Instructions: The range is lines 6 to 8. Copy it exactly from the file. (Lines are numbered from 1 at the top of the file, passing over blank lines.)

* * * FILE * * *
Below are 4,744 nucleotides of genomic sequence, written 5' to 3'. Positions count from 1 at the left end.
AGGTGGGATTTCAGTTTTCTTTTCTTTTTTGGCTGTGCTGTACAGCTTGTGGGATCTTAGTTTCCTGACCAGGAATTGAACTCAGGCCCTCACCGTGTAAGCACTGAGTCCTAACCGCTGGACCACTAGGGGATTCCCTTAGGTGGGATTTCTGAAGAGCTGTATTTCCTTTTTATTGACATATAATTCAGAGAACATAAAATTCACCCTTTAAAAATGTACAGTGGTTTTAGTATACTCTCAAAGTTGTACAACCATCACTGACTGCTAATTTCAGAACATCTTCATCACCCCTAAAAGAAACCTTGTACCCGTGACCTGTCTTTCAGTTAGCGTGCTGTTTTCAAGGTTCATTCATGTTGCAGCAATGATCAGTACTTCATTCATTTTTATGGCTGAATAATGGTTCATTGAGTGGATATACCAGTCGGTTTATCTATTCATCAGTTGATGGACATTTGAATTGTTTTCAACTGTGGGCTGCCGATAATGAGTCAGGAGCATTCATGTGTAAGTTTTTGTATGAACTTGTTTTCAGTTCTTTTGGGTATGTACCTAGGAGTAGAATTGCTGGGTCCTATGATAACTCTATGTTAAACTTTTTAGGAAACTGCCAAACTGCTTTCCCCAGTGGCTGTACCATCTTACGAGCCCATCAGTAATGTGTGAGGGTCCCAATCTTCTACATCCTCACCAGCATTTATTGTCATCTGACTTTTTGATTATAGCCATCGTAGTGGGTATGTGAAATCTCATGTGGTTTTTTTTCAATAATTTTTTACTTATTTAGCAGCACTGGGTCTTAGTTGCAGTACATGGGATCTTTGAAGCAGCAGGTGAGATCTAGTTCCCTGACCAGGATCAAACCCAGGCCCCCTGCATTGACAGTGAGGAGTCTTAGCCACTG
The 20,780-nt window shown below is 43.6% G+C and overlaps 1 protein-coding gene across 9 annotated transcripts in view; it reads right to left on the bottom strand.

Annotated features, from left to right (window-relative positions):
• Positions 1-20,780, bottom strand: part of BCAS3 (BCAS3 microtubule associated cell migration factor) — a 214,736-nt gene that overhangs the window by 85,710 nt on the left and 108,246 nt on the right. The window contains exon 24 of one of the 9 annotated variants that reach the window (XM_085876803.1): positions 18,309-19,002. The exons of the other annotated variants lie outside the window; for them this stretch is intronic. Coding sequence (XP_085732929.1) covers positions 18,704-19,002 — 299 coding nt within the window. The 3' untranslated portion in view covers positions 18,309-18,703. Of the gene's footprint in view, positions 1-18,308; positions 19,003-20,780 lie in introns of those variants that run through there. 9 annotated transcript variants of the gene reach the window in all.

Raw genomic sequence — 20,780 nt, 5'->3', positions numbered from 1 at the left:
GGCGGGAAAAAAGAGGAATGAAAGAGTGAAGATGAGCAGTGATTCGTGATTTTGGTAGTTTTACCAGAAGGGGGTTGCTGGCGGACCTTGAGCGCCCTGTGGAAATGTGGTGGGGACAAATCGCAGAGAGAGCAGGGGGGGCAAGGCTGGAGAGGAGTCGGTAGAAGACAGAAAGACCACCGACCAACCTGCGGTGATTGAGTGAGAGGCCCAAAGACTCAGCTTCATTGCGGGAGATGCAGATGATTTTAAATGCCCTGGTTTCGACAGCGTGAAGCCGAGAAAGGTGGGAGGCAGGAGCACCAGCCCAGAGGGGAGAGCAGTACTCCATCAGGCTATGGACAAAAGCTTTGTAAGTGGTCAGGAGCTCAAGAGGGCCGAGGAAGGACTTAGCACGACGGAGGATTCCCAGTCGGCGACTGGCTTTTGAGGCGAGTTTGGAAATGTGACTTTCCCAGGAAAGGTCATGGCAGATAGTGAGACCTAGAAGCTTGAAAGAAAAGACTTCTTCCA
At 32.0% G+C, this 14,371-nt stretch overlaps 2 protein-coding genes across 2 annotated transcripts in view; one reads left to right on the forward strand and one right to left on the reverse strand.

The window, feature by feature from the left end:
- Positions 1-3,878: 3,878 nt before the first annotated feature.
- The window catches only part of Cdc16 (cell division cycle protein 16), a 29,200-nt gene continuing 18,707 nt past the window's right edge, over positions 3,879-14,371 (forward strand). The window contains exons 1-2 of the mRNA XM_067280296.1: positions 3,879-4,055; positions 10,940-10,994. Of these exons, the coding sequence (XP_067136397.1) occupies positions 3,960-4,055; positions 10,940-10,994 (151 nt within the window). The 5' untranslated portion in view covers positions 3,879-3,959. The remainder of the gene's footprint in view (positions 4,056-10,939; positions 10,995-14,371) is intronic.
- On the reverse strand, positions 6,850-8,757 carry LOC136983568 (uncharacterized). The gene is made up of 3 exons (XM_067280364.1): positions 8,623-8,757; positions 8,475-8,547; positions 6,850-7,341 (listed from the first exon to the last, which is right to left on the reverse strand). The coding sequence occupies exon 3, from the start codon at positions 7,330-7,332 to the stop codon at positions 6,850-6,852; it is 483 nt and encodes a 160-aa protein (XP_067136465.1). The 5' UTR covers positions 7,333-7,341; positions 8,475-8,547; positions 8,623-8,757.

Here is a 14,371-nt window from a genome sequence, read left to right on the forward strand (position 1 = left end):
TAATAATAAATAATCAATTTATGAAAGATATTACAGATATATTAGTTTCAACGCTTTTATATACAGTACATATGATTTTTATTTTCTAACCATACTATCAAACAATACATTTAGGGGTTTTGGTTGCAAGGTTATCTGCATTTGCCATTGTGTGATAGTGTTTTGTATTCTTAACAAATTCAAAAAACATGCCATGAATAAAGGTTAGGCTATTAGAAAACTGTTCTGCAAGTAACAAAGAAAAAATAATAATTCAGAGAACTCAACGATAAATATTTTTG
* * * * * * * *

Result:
Raw genomic sequence — 20,780 nt, 5'->3', positions numbered from 1 at the left:
GGCGGGAAAAAAGAGGAATGAAAGAGTGAAGATGAGCAGTGATTCGTGATTTTGGTAGTTTTACCAGAAGGGGGTTGCTGGCGGACCTTGAGCGCCCTGTGGAAATGTGGTGGGGACAAATCGCAGAGAGAGCAGGGGGGGCAAGGCTGGAGAGGAGTCGGTAGAAGACAGAAAGACCACCGACCAACCTGCGGTGATTGAGTGAGAGGCCCAAAGACTCAGCTTCATTGCGGGAGATGCAGATGATTTTAAATGCCCTGGTTTCGACAGCGTGAAGCCGAGAAAGGTGGGAGGCAGGAGCACCAGCCCAGAGGGGAGAGCAGTACTCCATCAGGCTATGGACAAAAGCTTTGTAAGTGGTCAGGAGCTCAAGAGGGCCGAGGAAGGACTTAGCACGACGGAGGATTCCCAGTCGGCGACTGGCTTTTGAGGCGAGTTTGGAAATGTGACTTTCCCAGGAAAGGTCATGGCAGATAGTGAGACCTAGAAGCTTGAAAGAAAAGACTTCTTCCA
At 32.0% G+C, this 14,371-nt stretch overlaps 2 protein-coding genes across 2 annotated transcripts in view; one reads left to right on the forward strand and one right to left on the reverse strand.